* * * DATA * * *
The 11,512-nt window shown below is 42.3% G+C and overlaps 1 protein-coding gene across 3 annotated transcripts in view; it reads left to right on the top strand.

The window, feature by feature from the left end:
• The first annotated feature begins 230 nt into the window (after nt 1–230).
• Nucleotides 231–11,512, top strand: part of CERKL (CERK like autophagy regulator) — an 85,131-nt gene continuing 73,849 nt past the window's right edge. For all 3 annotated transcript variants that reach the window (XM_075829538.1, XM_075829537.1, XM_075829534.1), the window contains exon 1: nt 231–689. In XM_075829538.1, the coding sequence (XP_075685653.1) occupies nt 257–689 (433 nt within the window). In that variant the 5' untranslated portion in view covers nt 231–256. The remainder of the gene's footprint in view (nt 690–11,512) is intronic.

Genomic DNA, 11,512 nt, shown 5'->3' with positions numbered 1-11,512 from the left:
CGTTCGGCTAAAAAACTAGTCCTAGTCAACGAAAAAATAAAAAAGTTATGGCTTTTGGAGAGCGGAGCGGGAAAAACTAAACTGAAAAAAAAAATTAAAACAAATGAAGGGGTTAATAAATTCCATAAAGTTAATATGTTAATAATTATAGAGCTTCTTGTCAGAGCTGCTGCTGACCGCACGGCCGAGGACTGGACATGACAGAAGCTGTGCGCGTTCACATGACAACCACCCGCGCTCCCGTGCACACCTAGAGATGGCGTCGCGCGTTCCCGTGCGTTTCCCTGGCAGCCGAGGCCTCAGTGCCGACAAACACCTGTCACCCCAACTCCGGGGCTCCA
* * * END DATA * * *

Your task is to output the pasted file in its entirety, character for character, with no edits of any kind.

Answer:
The 11,512-nt window shown below is 42.3% G+C and overlaps 1 protein-coding gene across 3 annotated transcripts in view; it reads left to right on the top strand.

The window, feature by feature from the left end:
• The first annotated feature begins 230 nt into the window (after nt 1–230).
• Nucleotides 231–11,512, top strand: part of CERKL (CERK like autophagy regulator) — an 85,131-nt gene continuing 73,849 nt past the window's right edge. For all 3 annotated transcript variants that reach the window (XM_075829538.1, XM_075829537.1, XM_075829534.1), the window contains exon 1: nt 231–689. In XM_075829538.1, the coding sequence (XP_075685653.1) occupies nt 257–689 (433 nt within the window). In that variant the 5' untranslated portion in view covers nt 231–256. The remainder of the gene's footprint in view (nt 690–11,512) is intronic.

Genomic DNA, 11,512 nt, shown 5'->3' with positions numbered 1-11,512 from the left:
CGTTCGGCTAAAAAACTAGTCCTAGTCAACGAAAAAATAAAAAAGTTATGGCTTTTGGAGAGCGGAGCGGGAAAAACTAAACTGAAAAAAAAAATTAAAACAAATGAAGGGGTTAATAAATTCCATAAAGTTAATATGTTAATAATTATAGAGCTTCTTGTCAGAGCTGCTGCTGACCGCACGGCCGAGGACTGGACATGACAGAAGCTGTGCGCGTTCACATGACAACCACCCGCGCTCCCGTGCACACCTAGAGATGGCGTCGCGCGTTCCCGTGCGTTTCCCTGGCAGCCGAGGCCTCAGTGCCGACAAACACCTGTCACCCCAACTCCGGGGCTCCA